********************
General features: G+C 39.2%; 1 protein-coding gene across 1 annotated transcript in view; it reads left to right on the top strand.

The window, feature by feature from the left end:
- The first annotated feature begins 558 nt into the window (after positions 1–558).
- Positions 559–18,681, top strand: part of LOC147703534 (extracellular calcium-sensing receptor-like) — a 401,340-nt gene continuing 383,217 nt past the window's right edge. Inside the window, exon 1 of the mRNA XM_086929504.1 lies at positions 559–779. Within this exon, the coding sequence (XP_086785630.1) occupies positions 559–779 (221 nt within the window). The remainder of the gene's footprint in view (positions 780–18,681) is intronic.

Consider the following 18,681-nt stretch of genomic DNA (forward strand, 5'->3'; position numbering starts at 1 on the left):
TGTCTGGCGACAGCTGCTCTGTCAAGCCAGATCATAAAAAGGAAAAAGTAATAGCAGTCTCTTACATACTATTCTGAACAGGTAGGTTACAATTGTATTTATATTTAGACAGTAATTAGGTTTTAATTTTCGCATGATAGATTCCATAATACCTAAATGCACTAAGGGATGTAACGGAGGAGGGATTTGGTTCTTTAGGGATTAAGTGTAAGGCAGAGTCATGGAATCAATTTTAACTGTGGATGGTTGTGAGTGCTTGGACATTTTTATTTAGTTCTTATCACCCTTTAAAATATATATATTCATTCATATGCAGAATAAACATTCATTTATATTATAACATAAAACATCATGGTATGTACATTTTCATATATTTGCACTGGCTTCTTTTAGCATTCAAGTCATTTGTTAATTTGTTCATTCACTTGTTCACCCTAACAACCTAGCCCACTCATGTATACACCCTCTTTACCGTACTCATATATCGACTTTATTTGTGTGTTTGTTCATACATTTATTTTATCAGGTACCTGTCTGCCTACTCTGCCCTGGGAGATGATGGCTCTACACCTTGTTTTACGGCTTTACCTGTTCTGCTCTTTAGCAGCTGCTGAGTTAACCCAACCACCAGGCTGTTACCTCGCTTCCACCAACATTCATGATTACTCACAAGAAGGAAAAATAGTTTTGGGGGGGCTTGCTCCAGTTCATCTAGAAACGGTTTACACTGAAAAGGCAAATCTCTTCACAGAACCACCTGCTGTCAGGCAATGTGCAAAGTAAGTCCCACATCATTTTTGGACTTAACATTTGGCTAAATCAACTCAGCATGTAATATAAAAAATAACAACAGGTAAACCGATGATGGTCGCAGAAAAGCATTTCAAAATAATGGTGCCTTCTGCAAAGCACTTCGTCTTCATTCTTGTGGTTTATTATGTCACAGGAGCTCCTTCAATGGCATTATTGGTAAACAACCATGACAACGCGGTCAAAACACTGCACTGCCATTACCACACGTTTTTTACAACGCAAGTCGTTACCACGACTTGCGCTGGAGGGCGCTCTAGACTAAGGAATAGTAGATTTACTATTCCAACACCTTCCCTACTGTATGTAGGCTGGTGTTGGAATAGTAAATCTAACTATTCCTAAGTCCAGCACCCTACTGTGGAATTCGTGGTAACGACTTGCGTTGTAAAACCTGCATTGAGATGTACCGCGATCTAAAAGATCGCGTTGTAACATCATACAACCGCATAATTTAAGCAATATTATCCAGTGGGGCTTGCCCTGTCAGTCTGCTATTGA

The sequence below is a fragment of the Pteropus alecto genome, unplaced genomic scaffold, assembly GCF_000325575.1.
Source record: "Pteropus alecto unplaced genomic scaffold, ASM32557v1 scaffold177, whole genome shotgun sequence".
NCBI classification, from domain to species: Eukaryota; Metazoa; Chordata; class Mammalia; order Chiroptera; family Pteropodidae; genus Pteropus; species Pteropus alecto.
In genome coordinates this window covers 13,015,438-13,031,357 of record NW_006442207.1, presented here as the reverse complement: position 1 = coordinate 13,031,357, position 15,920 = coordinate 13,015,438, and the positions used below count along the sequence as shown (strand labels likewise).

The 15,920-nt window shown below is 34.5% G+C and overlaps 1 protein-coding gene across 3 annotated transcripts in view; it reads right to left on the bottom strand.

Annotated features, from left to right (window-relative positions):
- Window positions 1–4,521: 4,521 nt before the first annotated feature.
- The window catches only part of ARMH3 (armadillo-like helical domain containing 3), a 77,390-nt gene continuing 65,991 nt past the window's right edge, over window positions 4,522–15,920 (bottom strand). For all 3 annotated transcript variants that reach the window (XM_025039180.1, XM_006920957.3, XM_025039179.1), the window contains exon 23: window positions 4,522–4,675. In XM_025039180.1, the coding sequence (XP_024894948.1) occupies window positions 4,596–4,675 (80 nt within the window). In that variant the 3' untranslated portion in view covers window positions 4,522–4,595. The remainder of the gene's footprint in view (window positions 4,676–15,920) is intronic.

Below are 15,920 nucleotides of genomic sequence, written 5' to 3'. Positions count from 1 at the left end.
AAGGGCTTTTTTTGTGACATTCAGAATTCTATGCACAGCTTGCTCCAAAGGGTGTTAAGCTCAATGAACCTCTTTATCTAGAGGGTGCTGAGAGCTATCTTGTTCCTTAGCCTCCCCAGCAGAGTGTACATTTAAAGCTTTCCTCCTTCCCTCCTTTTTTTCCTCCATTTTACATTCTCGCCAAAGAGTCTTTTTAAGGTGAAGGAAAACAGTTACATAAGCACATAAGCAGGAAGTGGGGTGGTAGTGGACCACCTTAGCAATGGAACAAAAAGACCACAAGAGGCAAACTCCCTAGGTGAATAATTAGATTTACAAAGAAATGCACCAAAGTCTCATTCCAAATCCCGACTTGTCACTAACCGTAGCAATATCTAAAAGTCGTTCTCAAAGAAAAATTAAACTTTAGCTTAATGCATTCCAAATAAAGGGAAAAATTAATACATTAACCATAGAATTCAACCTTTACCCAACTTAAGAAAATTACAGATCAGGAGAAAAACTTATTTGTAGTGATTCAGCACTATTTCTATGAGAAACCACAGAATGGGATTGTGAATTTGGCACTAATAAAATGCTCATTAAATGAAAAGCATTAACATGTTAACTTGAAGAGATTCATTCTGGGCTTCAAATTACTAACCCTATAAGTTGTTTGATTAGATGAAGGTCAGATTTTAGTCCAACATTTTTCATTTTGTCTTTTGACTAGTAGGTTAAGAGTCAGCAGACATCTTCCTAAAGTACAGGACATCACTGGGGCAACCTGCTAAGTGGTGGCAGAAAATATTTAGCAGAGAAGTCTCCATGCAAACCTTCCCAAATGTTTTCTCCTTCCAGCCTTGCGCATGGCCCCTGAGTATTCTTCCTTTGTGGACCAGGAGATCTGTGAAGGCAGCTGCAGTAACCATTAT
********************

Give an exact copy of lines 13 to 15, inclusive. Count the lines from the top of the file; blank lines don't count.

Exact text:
- Window positions 1–4,521: 4,521 nt before the first annotated feature.
- The window catches only part of ARMH3 (armadillo-like helical domain containing 3), a 77,390-nt gene continuing 65,991 nt past the window's right edge, over window positions 4,522–15,920 (bottom strand). For all 3 annotated transcript variants that reach the window (XM_025039180.1, XM_006920957.3, XM_025039179.1), the window contains exon 23: window positions 4,522–4,675. In XM_025039180.1, the coding sequence (XP_024894948.1) occupies window positions 4,596–4,675 (80 nt within the window). In that variant the 3' untranslated portion in view covers window positions 4,522–4,595. The remainder of the gene's footprint in view (window positions 4,676–15,920) is intronic.

Below are 15,920 nucleotides of genomic sequence, written 5' to 3'. Positions count from 1 at the left end.